As good as his defense was, his offense left some to be desired.
He started off well enough, hitting six of his first 10 attempts from the floor, half of which coming during Rutgers early second half comeback, but it crumbled down the stretch. Freeman was selfish at times with some questionable hero ball decisions.
The best example came when he beat his man and drove to the basket. A Purdue big came over to provide help and left Shaquille Doorson wide open. Rather than look for his teammate with a pass, Freeman attempted a circus lay-up which was missed.
It may seem nitpicky, and this may feel like Freeman is being asked to play perfectly, but the senior has had a tendency to take matters into his own hands on the offensive side of the ball. With little weapons at their disposal, the Scarlet Knights certainly need their best scorers to take over — much like Sanders did today — but when there is a better option available, it should be taken.
5) Purdue Is So Good
The loss was as crushing as it could get for Rutgers fans, but the consolation prize was being able to watch one of the best teams in the country operate in all of its glory.
The Boilermakers are good — Final Four or bust good. It’s difficult to find a flaw in their roster. Isaac Haas is one of the best big men in the country, and his back-up Matt Haarms would start at most of the teams in the Big Ten. Try to contain either of them and they have the touch to dish it out to any of their four starters who average 40 percent or better from beyond the arc. Tire out the starters and back-ups like Ryan Cline will check in and hit an open three without breaking a sweat.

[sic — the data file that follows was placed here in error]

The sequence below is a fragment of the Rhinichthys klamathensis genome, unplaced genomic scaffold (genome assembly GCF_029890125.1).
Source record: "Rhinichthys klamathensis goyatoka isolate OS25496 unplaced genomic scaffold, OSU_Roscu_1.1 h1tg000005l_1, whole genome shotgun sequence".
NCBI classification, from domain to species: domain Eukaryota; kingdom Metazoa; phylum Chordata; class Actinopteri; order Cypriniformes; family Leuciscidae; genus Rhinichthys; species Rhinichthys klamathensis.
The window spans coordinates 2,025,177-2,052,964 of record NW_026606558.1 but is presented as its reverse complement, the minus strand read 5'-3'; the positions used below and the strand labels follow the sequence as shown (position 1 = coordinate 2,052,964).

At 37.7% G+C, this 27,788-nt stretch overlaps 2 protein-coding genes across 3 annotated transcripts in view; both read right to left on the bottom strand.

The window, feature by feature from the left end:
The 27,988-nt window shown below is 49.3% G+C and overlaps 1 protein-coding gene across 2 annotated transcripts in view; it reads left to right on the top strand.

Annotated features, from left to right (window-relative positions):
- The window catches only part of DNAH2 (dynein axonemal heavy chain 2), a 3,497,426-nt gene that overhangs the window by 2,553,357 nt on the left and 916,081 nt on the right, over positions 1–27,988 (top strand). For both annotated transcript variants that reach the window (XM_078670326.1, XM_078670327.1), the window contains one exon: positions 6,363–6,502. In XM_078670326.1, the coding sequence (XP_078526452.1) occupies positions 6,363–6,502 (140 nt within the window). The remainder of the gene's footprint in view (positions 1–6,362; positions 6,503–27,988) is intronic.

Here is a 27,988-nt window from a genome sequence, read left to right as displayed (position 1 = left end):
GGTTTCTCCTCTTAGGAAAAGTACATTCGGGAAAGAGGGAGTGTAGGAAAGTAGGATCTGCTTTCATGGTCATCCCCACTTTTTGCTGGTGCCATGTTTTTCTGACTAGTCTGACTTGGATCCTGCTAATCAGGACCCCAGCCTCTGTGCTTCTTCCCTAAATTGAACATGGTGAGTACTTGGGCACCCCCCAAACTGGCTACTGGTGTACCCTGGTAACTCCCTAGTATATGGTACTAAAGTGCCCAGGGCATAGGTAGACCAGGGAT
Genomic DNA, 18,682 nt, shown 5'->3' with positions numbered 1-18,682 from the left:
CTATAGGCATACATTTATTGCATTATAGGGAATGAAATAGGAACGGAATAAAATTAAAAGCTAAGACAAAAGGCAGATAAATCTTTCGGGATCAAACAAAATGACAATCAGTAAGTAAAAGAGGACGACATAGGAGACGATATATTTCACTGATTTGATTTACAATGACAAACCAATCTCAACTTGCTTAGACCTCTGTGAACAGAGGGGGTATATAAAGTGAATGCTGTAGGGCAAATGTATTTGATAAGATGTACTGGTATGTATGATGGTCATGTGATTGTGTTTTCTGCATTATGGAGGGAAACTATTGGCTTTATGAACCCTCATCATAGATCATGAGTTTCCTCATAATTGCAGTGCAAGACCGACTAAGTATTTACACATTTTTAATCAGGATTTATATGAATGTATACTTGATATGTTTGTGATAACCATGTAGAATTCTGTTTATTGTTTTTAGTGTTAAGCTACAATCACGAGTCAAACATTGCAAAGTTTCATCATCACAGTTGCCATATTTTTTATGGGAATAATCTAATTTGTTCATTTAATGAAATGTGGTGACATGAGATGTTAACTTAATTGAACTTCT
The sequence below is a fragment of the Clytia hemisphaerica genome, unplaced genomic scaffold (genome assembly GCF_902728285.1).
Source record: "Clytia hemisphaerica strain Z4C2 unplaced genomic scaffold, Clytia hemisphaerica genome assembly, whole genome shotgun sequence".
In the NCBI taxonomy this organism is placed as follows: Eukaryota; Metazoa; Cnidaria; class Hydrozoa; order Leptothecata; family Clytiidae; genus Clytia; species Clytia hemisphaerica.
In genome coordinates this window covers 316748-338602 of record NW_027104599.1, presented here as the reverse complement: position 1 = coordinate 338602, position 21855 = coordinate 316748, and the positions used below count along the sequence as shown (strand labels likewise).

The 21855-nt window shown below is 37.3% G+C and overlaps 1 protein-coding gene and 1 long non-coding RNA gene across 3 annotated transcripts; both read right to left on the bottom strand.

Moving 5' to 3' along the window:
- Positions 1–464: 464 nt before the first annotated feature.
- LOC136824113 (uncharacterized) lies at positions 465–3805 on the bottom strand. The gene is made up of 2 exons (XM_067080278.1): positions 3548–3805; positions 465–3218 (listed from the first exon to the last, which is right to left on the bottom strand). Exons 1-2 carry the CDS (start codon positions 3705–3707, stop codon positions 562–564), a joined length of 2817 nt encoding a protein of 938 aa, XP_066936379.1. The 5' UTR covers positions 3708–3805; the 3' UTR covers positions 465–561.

When Rutgers had the Boilermakers on the ropes, one of their senior leaders was there to make a key bucket to cut the run short.
You’d be hard-pressed to find a team that matched up well against Purdue. The Boilermakers will be a No. 1 seed in the NCAA Tournament and will likely be playing in April. So while it stings to see the Scarlet Knights get destroyed at home, Rutgers fans can take comfort in knowing it was against one of the best teams in the past five years of college basketball.
Rutgers head coach Steve Pikiell:
Opening statement: “As always I appreciate you coming. What a great environment. Seven decades of alums here today. Rutgers nation was loud and proud and I’m very thankful for that. We always play better when they’re here. The students, the band and the Riot Squad, the cheerleaders and all that. It’s an awesome environment, we played a great team. I mean they have a 20-game win streak. I thought we played really well, I thought we followed the game plan. These two guys, I couldn’t take them out of the game. That’s where we are right now. It was a tough day, we couldn’t finish it off. We had to play A+ basketball, and they make you pay for every mistake. Great environment though, I’m very thankful for everyone showing up and making this place a great place to play today.”
On what this effort tells him about the team: “We’ve hit a lot of obstacles and they keep fighting. Guys stepped up today that haven’t played a lot. When you’re building a program you have to go through a lot of stuff. I think that’s the best team in the country. I don’t know what they’re rated, but if there’s a better team inside and out in the country, then I haven’t seen them yet. We can play with anybody when we play like that and we follow the game plan and execute. These guys have both played really well. It makes us really much tougher to play.”
On Purdue’s nationally ranked shooters and its foul shooting: “We tried to really do a good job with the threes, and I thought we did. We did a good job on taking away [Isaac] Haas, and he’s as dominant of a post-guy as there is in the league. You can’t defend the foul line, it’s a tough place to defend. They got to the line a lot, and I wish we got there a little bit more ourselves.”
On equaling Purdue’s bench production despite losing players to injury: “Everyone needed to step up, and obviously I thought these guys played great. I thought Deshawn gave us some good minutes too. So they stepped their games up and everyone came off the bench- Shaq gave us some good minutes, Candido gave us good minutes, and Matt. Everyone has to chip in and do their thing. Especially being down two of our most versatile guys. They play a lot of positions for us, so we don’t have that versatility coming off our bench. Those guys have to come in for certain positions and do a good job, and they did do that today and they were ready when we called on them.”